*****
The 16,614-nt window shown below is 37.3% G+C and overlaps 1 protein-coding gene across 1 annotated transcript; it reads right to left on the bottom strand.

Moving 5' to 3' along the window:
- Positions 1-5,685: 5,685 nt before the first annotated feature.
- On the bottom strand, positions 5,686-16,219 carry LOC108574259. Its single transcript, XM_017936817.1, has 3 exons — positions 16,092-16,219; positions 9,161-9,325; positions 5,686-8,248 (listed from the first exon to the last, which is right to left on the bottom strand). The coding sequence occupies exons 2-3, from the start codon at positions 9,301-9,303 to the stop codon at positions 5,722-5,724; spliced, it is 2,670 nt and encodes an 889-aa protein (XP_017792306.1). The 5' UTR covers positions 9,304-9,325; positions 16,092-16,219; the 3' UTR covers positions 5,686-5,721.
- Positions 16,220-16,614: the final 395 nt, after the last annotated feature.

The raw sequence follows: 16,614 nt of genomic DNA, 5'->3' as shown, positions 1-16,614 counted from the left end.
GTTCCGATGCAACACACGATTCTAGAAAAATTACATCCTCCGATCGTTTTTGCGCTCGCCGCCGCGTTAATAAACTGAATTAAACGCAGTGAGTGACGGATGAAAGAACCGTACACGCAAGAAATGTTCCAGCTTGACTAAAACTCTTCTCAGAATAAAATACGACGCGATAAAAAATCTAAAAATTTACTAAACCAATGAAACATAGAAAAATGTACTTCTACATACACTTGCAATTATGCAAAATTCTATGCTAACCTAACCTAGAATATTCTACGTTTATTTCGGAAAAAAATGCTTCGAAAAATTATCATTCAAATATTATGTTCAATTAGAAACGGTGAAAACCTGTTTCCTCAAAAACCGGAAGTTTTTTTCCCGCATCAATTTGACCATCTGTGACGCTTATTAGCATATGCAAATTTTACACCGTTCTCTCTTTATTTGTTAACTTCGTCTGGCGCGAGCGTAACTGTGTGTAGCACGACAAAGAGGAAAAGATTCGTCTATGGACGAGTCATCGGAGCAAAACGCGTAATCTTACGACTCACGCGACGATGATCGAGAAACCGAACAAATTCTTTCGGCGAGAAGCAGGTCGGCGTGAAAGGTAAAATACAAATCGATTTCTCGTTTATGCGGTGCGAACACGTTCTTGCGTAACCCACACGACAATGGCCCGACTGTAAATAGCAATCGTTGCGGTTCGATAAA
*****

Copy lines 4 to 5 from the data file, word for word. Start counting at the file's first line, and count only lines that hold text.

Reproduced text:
- On the bottom strand, positions 5,686-16,219 carry LOC108574259. Its single transcript, XM_017936817.1, has 3 exons — positions 16,092-16,219; positions 9,161-9,325; positions 5,686-8,248 (listed from the first exon to the last, which is right to left on the bottom strand). The coding sequence occupies exons 2-3, from the start codon at positions 9,301-9,303 to the stop codon at positions 5,722-5,724; spliced, it is 2,670 nt and encodes an 889-aa protein (XP_017792306.1). The 5' UTR covers positions 9,304-9,325; positions 16,092-16,219; the 3' UTR covers positions 5,686-5,721.
- Positions 16,220-16,614: the final 395 nt, after the last annotated feature.